If you find little snippets created that cannot be covered in the class, but the materials already exist, run those as small, one-shot deals
Brackets in the lab
Brackets will be put in the lab. Brackets runs for free. Sublime is roughly $50 per license. We cannot use a cost program when we could also have a free resource. Our hope is to have a cradle-to-grave system of consistent program usage in WEB technologies.
GRD142 seems to miss its pace and GRD241 finds many students falling flat.
GRD110 seems to have lots of issues with retention.
WEB140 seem to run into the perrenial problem with retention. Design students seem to split- both top and bottom tier students are graphic design students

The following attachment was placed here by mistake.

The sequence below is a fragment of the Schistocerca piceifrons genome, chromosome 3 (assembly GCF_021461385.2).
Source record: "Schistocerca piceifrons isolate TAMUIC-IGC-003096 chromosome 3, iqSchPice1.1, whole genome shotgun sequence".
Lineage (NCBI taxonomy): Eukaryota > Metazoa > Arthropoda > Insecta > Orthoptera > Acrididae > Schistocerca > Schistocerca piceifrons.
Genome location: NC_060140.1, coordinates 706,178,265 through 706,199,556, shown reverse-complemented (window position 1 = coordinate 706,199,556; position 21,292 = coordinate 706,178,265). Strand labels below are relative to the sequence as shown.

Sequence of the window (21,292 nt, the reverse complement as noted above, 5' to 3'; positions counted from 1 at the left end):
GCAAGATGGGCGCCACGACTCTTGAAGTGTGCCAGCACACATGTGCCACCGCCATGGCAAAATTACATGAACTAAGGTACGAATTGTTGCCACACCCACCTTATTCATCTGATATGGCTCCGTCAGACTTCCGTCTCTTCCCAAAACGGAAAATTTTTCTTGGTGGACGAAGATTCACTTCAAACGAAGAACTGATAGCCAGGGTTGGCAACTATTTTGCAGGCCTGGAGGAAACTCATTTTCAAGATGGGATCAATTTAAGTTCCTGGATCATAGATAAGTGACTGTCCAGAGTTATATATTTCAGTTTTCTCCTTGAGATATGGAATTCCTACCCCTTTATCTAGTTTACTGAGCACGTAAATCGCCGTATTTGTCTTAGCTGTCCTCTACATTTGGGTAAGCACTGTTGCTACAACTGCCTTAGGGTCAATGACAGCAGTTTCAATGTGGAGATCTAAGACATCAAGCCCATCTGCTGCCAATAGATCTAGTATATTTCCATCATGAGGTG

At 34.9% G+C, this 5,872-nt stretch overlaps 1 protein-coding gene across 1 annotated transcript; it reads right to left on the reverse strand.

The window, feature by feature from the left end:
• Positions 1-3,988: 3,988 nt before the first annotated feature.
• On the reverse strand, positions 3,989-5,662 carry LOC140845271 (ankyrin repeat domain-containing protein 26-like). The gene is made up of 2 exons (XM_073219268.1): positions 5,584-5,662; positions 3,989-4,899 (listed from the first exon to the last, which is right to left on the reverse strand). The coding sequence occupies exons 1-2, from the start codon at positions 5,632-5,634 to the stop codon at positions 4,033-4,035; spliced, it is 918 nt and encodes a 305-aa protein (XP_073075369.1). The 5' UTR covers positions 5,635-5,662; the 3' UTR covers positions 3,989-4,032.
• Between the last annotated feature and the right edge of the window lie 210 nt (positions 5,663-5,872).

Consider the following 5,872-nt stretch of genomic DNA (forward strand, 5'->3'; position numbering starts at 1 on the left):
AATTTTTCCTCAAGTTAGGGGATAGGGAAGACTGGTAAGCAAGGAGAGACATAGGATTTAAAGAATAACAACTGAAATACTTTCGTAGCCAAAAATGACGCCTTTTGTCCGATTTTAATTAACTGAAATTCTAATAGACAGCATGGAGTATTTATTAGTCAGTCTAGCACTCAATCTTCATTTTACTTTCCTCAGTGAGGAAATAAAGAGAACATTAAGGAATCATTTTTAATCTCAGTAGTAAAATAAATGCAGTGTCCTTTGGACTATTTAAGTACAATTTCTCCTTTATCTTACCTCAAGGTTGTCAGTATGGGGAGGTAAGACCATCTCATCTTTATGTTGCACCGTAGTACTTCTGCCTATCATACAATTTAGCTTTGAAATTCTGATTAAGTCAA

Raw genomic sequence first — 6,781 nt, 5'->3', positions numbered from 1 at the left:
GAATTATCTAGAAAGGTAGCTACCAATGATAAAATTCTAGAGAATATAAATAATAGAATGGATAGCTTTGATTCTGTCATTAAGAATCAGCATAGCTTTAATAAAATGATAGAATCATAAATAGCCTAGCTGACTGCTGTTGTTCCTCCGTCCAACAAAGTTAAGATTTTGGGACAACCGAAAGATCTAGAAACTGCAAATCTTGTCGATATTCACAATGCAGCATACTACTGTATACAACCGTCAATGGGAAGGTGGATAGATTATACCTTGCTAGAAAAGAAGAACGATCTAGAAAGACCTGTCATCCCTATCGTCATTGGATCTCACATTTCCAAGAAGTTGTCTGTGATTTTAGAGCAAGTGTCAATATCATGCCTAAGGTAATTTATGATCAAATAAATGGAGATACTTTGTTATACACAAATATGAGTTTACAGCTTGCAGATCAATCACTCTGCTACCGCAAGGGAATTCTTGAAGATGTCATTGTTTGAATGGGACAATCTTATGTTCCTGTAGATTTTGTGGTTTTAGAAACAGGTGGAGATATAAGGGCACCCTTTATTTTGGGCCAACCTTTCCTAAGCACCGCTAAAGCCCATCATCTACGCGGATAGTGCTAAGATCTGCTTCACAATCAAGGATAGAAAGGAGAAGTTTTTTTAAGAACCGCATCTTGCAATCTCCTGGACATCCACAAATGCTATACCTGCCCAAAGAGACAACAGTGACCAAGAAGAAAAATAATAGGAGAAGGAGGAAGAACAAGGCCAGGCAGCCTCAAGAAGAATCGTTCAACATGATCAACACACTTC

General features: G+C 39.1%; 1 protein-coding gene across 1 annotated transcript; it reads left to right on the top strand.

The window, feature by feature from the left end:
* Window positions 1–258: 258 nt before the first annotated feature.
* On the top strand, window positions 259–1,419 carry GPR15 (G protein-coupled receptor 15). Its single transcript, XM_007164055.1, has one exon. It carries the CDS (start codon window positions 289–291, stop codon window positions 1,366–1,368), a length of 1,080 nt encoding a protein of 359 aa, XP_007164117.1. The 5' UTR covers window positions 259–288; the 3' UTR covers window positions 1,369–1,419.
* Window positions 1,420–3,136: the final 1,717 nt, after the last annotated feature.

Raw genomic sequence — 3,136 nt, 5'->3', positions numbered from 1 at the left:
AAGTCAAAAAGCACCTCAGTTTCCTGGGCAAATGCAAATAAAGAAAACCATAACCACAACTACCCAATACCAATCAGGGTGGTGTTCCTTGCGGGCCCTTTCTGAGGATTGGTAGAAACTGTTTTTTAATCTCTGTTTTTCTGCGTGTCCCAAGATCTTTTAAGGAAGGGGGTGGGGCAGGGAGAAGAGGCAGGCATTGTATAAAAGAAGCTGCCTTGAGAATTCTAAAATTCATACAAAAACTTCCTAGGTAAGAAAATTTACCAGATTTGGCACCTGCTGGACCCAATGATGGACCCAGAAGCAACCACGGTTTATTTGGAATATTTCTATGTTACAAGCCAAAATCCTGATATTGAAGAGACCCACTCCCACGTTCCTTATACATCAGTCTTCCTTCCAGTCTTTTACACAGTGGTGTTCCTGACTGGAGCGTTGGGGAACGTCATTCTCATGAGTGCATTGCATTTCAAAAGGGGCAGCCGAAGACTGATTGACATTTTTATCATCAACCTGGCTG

Summer faculty will need to have a single day of the week. Any issues needed by Alison can be fixed by Cindy if needed
Julie’s secret sauce may stop working. Datatel may be able to be updated in a few extra months. Datatel does not like edge
Adobe Certified Associate Web Design Specialist CS6 Achieved!
Changing the world is possible, but it requires the right preparation and skills. Being ACA certified means that you are on your way to doing great things, and one great thing you can do right away is to take your ACA certifications to the next level with an ACA Specialist certificate.
An ACA Specialist certificate is ideal for validating your Adobe cross-platform expertise, and it speaks volumes to prospective employers, academic institutions and the world. It is a valuable addition to your design portfolio.
Dear Tyler Dockery,
Adobe and Certiport would like to congratulate you on becoming an Adobe Certified Associate Web Design Specialist CS6!